The NHS plan promises new individual learning accounts for all staff without a professional qualification - or training to NVQ level two or three. So what does an ILA do that an NVQ doesn't?
Dr Keith Holdaway, head of workforce development at Mayday Healthcare trust in London, says: 'An NVQ is a very good method of qualityassuring work, but the ILA looks to me like a good way into wider lifelong learning. It will not just be: 'You are a care assistant - learn about care assistant things', but 'learn about broader healthcare'. '
ILAs have been developed by the Department for Education and Employment. A few are already offered via Training and Enterprise Councils and chambers of commerce.
A contribution of£150 is made for over 19-year-olds prepared to put£25 into training - or discounts are offered on courses, with a bias towards computer literacy.
NHS staff can apply but the NHS plan gives the scheme a higher profile. It talks about£150 ILAs for the health service. Health secretary Alan Milburn has since clarified this. The Department of Health is to match the£150 already available from the DfEE, making£300 in total.
The NHS plan is being worked into more tangible proposals by London regional office, in a project involving Unison, the University for Industry and the Workers' Education Association. The project is led by Ian Barber, on secondment from his job as eastern region head of health for Unison. The union's successful Return to Learn course, in about 50 trusts, looks set to influence the new accounts. It teaches learning skills to people with little formal education experience.
'Investing in the training needs of this neglected group of staff was a partnership approach that benefited everybody, ' says Mr Barber.
There is nothing to stop trusts setting up their own schemes for support staff, but there is no sign of a stampede.
As the NHS plan points out, the NHS has long neglected the need to invest in the 'skills and potential' of staff without a professional qualification.
This can be seen by Mayday's analysis of its training expenditure three years ago.
Each consultant had£400 a year spent on training, works officers (professional staff in estates)£425, managers£275, nurses and professionals allied to medicine£73, administration and clerical staff£4-£5 and ancillary staff£1. Since then, spending on admin and clerical staff has jumped to£100, mainly due to the cost of computer training.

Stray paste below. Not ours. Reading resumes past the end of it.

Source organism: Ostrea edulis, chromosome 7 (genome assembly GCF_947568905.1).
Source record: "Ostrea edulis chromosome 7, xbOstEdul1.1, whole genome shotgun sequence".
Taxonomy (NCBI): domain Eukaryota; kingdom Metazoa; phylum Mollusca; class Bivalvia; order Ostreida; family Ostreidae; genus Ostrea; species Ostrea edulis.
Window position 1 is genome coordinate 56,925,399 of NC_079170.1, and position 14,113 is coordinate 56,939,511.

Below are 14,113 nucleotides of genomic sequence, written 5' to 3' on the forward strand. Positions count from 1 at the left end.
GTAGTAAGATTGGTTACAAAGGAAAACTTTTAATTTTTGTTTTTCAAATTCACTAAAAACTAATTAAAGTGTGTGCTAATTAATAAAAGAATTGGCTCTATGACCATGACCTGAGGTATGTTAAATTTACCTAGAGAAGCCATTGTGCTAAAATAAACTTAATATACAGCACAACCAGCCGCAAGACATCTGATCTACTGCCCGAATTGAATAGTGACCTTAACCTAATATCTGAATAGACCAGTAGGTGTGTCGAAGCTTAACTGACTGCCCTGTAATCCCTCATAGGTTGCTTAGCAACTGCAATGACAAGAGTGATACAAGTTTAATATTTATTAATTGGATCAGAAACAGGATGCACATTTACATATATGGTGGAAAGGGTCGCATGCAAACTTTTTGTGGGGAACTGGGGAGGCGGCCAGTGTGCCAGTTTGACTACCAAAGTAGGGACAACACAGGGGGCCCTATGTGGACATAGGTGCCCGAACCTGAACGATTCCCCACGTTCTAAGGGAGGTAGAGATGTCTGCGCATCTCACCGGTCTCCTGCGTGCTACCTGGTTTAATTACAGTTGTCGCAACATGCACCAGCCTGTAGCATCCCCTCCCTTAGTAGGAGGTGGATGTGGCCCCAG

The most neglected group are the hardest to reach.
'Ancillary staff tend to be contracted out, so the issue is with the companies employing them, ' says Dr Holdaway.
NVQs have had a limited success in the NHS. The problem, says Dr Holdaway, is that support staff do not always have enough input from their assessors. Lack of time limits and the NVQ system's openended structure means assessors (often busy nurses) have no deadline and things can drift.
The NTO for 'providing health, social and protective services' has awarded 3 million NVQs since 1988 - 51,291 last year. This sounds good, but although the NTO covers 'care' services and 'diagnostic and therapeutic support', it also provides 'emergency fire services', 'landfill operations' and 'locksmithing'.
Stuart Marples - now chief executive of the Institute of Healthcare Management - believes NVQs 'have the potential to play a very big part in the future education of staff '. A few years ago he oversaw an NVQ exercise at the Royal Bournemouth and Christchurch Hospitals trust, where he was chief executive.
'At one stage we had 600 staff going though NVQs, from managers through to care workers. Some care workers, when they got to NVQ level-3, went on to do nurse training. '
Training non-professional staff looks increasingly like an vital way to compete for scarce workers. Sally Storey, director of human resources at Bournewood Community and Mental Health trust and president of the Association of Healthcare Human Resource Management, says her trust's commitment to NVQs has given it an edge in Surrey's labour market.
Pay rates for care support staff are£3,000-£4,000 lower than the local private sector, with a vacancy rate of 15 per cent, compared to 11 per cent in the independent sector. 'It is not a great difference. '
Employers with little interest in spreading the joy of learning should have other, less altruistic reasons, for extending lifelong learning to non-professional workers.